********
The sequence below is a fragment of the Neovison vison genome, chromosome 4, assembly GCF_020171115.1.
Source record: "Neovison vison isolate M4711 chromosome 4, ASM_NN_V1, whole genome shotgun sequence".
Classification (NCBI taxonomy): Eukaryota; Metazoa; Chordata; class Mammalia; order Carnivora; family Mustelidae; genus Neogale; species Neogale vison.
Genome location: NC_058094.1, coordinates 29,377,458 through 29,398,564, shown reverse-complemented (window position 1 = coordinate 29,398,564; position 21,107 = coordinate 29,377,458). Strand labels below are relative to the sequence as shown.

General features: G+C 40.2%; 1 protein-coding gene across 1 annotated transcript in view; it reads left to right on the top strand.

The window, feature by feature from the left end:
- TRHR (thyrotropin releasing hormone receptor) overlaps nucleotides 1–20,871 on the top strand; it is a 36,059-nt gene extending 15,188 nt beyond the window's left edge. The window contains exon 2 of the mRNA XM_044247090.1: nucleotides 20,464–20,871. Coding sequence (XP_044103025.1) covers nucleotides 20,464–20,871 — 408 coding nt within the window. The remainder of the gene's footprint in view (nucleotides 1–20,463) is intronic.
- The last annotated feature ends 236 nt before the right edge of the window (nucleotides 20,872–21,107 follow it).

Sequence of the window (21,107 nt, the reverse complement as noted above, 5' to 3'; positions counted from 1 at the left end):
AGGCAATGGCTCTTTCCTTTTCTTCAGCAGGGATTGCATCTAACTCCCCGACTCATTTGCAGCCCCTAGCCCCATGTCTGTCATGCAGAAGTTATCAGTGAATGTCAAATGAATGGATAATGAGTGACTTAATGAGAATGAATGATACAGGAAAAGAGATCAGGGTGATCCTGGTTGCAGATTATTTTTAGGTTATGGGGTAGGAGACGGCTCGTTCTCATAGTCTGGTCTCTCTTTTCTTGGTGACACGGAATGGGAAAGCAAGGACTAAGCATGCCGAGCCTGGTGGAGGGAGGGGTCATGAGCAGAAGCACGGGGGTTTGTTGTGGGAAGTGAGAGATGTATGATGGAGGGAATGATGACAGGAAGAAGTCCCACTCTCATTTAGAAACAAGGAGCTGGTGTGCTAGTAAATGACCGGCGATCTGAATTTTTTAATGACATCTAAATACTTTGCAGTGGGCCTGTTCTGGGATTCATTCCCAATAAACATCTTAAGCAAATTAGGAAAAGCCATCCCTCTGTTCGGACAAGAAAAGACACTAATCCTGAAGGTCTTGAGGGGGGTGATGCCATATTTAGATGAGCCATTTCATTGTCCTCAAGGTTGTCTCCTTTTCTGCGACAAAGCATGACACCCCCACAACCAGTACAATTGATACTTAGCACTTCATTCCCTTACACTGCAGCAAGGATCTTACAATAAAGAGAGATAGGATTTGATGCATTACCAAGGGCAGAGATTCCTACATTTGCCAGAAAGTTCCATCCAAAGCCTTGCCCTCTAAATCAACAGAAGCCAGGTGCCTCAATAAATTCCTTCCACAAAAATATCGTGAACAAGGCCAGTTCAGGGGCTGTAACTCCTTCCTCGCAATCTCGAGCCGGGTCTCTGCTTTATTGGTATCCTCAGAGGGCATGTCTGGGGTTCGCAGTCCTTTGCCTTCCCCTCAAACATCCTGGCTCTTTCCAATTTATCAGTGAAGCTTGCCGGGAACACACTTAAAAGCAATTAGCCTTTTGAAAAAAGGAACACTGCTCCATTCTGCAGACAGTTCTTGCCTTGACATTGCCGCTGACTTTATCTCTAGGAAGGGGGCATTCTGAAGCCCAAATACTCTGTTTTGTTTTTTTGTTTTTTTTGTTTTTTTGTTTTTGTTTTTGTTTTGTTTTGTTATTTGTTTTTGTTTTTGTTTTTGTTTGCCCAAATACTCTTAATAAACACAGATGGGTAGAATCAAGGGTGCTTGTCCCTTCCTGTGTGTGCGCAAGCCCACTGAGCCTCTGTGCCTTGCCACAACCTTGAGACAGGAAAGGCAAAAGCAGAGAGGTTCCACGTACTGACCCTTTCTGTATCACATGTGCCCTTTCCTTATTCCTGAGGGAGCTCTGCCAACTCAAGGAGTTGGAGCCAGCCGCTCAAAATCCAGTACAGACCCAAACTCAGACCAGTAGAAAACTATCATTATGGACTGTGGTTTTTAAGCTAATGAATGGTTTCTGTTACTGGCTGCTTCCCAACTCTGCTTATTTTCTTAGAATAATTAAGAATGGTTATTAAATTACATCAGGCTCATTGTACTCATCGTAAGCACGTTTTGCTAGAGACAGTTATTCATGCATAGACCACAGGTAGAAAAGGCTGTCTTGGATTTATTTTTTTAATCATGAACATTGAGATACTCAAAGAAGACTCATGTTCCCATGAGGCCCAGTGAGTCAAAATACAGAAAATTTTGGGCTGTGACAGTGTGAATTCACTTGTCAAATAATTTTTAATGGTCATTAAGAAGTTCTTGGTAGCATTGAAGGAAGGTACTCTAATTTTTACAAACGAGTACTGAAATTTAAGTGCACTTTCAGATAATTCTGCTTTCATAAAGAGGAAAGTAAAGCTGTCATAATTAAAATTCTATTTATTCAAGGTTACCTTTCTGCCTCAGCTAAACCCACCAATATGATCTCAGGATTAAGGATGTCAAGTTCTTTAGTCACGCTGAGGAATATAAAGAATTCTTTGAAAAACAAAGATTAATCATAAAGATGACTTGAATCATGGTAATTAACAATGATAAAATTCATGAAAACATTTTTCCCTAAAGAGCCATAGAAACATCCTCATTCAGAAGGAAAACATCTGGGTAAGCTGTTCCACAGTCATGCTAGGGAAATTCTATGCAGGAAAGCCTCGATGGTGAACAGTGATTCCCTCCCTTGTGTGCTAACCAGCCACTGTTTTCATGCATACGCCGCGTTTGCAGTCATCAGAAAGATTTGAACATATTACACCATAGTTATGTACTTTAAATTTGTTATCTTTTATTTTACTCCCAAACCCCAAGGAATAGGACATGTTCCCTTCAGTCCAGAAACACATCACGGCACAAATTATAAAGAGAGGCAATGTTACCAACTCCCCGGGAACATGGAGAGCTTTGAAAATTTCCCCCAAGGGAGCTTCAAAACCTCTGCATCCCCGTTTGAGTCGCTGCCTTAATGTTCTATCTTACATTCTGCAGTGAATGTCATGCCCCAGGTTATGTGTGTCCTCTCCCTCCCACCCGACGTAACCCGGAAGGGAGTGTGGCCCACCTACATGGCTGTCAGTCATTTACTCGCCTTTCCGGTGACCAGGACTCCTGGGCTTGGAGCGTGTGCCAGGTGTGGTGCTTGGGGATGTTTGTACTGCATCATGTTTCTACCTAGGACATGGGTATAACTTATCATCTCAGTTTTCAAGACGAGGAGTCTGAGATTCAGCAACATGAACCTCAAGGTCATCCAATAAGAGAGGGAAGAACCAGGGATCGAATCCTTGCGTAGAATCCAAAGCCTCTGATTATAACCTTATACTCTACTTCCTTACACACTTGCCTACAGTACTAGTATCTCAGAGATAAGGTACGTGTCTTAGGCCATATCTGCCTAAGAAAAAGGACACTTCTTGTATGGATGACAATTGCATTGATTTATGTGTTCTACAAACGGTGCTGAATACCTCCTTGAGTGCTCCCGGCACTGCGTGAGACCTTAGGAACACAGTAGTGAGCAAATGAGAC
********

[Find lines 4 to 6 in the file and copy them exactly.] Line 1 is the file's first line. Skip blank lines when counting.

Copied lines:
Genome location: NC_058094.1, coordinates 29,377,458 through 29,398,564, shown reverse-complemented (window position 1 = coordinate 29,398,564; position 21,107 = coordinate 29,377,458). Strand labels below are relative to the sequence as shown.

General features: G+C 40.2%; 1 protein-coding gene across 1 annotated transcript in view; it reads left to right on the top strand.

The window, feature by feature from the left end: